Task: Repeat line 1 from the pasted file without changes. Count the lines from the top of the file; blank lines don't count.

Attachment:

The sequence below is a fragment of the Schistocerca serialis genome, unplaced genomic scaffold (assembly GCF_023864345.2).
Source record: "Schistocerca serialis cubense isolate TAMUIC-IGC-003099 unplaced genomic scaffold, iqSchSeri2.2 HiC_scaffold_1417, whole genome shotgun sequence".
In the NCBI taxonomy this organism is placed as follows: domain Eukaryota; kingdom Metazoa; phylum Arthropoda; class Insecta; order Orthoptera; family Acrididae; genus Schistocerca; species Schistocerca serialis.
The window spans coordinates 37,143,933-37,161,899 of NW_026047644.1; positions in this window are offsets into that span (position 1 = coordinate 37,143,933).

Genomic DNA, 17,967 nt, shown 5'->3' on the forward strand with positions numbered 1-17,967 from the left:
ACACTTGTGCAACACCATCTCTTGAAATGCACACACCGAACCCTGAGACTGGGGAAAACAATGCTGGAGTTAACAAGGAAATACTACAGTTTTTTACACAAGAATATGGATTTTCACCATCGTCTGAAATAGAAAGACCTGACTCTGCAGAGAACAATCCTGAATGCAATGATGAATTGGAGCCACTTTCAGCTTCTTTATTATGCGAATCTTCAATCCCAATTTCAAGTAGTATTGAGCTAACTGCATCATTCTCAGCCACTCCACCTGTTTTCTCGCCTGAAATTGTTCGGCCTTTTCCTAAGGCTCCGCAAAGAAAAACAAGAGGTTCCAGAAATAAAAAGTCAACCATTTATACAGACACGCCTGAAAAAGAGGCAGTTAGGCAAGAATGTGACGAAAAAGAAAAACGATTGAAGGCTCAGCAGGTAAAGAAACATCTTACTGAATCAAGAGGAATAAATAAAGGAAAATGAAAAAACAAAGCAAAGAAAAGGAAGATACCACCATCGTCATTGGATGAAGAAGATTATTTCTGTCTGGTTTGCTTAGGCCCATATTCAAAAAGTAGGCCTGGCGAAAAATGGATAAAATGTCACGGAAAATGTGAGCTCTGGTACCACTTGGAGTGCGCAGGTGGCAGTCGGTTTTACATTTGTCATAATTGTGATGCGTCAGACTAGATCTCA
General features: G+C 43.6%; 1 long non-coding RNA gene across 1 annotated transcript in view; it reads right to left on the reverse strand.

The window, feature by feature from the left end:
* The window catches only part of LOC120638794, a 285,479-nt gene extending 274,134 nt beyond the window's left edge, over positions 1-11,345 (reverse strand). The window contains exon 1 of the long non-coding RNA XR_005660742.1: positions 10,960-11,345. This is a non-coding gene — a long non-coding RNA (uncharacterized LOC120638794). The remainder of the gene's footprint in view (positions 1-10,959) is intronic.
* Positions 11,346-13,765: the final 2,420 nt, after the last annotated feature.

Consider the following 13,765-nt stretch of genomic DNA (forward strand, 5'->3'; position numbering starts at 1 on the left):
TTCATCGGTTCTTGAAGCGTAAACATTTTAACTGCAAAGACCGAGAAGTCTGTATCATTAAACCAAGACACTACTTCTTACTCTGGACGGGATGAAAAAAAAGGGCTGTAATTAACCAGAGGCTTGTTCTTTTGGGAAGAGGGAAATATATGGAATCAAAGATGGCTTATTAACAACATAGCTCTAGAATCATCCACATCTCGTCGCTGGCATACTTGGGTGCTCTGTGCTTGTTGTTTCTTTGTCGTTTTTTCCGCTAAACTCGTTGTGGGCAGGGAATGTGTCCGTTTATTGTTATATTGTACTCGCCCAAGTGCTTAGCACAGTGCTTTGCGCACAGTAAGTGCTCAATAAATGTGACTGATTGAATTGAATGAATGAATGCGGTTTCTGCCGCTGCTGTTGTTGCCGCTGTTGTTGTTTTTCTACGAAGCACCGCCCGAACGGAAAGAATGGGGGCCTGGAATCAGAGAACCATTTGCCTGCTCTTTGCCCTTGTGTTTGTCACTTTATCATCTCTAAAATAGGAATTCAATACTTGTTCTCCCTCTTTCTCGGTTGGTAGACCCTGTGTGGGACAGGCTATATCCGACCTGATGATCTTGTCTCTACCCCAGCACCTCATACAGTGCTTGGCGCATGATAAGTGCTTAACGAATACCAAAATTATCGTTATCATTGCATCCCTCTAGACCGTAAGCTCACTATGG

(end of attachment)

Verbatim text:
The sequence below is a fragment of the Schistocerca serialis genome, unplaced genomic scaffold (assembly GCF_023864345.2).